That said, if one looks back in the days of the the Bush era when the Republicans controlled both houses, Paul Ryan’s voting record shows he’s anything but fiscally conservative. Furthermore, concerning Paul Ryan’s Medicare plan, you said:

    But from an establishment perspective it’s absolutely revolutionary because doing anything except voting for more spending and more pandering is absolutely radical.

    But here’s the big problem that nobody on either side is talking about with Ryan’s Medicare plan. Dave, I now run an Adult Family Home – I take care of old people – and I can tell you that not that many people in their late seventies and above would be able to go out to the marketplace – much less go online – to shop for a health care plan. What’s worse, if they leave it up to their not-so-young kids, or just as likely, their ‘trusted’ caregivers (especially if they never had children), their children or their caregiver will be strongly tempted to get the cheapest plan available just so they can get their hands on that refund check from the government allowed under the Ryan plan for getting a plan less expensive than the second-cheapest plan out there.

    Old people don’t want to have to go shopping for insurance, Dave, whether online or on mortar-and-brick stores (or – horrors! – the insurance salesman knocking on their doors). This opens our elderly up to yet another level of abuse. It is a truly bad idea.

  • KittenJuggler

    I don’t wish my grandma would die and leave me money. I do wish the RNC dies. The difference is that my grandma loves me and is senile. The RNC wants to trick me and I’m not a simpleton like they obviously think. Paul Ryan is Romney with bad hair. That’s not radical, it’s just fashion averse.

  • Bob Vondruska

    Paul Ryan is definitely not a radical, and if he is, that must make Ron Paul a super radical. The problem is that the idiots in the media who label Paul Ryan’s budget plan as “radical” have no clue as to what the word means. Paul Ryan’s budget plan can actually be called weak and ineffective. It doesn’t cut spending, would add $4 trillion to the deficit over the next 10 years, and would take 30 years to actually balance the budget. What is so radical about that?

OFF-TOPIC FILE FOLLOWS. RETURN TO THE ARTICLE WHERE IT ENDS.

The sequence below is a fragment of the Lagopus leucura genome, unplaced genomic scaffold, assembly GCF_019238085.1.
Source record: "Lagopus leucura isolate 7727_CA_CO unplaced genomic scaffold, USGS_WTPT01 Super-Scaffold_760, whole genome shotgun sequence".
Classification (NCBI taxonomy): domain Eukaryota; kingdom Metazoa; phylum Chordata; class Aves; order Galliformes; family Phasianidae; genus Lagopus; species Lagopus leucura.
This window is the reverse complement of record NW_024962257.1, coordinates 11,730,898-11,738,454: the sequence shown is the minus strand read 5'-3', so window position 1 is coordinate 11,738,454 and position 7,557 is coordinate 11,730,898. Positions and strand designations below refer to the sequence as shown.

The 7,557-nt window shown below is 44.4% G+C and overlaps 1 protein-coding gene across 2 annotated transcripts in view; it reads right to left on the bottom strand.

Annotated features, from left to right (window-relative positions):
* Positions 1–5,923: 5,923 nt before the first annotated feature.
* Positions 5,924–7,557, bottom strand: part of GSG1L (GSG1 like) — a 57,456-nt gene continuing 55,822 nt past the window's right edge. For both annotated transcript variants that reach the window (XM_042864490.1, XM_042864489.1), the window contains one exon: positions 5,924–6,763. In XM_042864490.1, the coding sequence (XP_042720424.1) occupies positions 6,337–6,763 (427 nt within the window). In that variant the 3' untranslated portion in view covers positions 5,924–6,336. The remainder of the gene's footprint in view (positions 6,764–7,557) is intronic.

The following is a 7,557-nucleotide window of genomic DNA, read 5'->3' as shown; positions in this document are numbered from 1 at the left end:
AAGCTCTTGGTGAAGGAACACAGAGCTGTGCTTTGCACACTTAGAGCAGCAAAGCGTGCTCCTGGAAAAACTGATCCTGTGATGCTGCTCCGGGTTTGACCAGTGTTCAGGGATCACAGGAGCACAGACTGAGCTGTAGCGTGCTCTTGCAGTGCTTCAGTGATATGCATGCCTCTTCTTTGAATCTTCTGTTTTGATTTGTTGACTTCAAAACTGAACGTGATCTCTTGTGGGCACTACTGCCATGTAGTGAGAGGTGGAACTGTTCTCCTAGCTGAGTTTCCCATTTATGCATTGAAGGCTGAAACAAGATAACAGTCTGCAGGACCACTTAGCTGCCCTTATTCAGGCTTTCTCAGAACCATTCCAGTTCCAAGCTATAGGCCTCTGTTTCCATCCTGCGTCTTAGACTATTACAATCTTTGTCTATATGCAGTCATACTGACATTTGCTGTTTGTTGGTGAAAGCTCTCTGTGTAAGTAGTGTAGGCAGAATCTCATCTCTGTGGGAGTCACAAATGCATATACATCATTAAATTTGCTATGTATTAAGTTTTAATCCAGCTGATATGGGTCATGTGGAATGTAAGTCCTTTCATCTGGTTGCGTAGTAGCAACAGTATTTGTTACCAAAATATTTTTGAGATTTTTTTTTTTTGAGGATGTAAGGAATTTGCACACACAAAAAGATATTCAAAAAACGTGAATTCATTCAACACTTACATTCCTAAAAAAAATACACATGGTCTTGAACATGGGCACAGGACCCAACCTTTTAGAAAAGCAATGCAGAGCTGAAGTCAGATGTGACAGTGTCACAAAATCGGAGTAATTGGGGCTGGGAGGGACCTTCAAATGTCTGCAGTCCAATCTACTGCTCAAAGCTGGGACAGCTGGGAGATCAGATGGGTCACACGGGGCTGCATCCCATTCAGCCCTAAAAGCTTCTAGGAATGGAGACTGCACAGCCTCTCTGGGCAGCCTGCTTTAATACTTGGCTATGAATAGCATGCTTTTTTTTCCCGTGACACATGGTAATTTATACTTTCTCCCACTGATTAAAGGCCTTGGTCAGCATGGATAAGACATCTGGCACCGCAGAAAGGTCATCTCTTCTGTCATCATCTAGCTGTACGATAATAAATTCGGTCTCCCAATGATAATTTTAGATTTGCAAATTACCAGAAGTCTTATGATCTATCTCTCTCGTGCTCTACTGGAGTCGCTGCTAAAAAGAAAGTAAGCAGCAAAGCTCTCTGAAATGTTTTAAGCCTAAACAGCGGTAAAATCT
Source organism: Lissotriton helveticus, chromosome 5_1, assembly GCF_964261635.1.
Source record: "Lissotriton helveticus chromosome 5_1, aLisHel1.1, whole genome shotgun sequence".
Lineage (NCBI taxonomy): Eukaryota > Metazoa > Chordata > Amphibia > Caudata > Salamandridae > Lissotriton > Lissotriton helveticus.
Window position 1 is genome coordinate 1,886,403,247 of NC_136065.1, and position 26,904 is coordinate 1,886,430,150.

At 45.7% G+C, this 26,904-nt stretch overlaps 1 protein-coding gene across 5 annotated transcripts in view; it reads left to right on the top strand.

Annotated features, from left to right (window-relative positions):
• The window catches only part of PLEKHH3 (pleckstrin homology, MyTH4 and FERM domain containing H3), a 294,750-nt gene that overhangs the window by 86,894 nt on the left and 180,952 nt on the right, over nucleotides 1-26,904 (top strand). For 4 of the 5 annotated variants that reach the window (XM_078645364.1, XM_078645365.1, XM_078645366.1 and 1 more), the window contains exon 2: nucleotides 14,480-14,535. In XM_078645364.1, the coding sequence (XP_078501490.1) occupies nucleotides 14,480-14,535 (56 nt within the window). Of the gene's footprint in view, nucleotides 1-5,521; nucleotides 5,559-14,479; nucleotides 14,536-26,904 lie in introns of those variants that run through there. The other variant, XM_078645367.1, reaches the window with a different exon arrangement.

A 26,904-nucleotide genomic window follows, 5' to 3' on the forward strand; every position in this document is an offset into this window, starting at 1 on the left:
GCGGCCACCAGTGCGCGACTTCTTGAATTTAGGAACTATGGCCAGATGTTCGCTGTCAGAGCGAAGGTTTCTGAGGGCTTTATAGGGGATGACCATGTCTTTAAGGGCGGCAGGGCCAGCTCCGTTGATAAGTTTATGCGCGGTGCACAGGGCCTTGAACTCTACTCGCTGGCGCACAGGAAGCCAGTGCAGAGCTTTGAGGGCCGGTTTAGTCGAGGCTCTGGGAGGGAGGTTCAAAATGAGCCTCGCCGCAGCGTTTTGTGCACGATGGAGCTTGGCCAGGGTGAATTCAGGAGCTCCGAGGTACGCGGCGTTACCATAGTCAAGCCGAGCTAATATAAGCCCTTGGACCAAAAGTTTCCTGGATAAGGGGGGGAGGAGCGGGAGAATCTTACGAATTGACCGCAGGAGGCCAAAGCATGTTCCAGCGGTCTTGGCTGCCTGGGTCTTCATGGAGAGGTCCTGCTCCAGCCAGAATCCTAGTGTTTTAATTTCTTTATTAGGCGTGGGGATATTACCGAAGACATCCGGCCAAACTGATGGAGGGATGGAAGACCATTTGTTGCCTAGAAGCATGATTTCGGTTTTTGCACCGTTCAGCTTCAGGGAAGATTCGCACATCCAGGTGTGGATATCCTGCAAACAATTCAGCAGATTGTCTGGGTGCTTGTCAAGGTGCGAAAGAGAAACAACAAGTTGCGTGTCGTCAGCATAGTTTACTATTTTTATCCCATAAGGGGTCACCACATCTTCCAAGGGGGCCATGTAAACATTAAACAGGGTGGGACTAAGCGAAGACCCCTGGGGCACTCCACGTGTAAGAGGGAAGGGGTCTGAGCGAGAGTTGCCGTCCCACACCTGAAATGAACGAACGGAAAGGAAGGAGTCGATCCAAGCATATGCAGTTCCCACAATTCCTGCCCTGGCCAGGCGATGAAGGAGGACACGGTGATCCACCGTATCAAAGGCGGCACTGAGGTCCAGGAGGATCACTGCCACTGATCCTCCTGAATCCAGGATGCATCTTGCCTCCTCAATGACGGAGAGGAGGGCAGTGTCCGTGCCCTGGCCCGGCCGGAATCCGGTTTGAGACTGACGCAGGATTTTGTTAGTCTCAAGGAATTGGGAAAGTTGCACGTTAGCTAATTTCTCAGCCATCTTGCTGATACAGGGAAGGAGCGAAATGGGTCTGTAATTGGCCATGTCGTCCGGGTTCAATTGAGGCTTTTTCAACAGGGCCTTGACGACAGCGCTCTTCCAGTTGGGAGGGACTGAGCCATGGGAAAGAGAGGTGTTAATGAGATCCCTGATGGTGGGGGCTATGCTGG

Ron Paul’s budget plan on the other hand would cut $1 trillion in just the first year alone, end wasteful overseas spending, dismantle 5 federal departments, and would balance the budget in only 3 years. When you compare these two plans, the only thing that is radical is the difference between these two plans. Paul Ryan is just another Yes man with a watered-down do-nothing plan that will take his running mate (Romney) to the bottom of the toilet bowl. It is the exact same type of pairing like they had in 1996, when the uncharismatic Bob Dole chose Jack Kemp as his running mate and had his ass handed to him on a platter by the incumbent Bill Clinton. Unless the RNC wakes up and puts Ron Paul’s name into nomination, it will be a repeat of 1996. Romney is a joke, and so is his hand picked puppet Paul Ryan.
    It’s either Ron Paul or 4 more years of Obama!!

  • Sorry, I don’t like the ‘don’t want to offend grandma for gift socks’ analogy.

    They are elected officials, by us, for us.

    Sorry if they don’t/won’t ‘understand’ why we are loudly voicing our discontent, but that will leave room for MORE liberty candidates to step forward and run against these clueless, placating incumbents.

    Paul Ryan voted for the Patriot Act, NDAA, (initially) SOPA, TARP, Bailouts, extending Medicare, further Federal involvement in Public Education, etc. etc. etc.

    To even ~think~ this guy is ‘libertarian leaning’ is a joke and an insult.

  • Gregg

    Mitt and Ryan loves the TSA, bailouts, Obamacare and illegals. Ron Paul is the only candidate with a plan to end the TSA and end the endless wars for Israel, it all started a decade ago after a false flag attack. 9/11, US and Israel.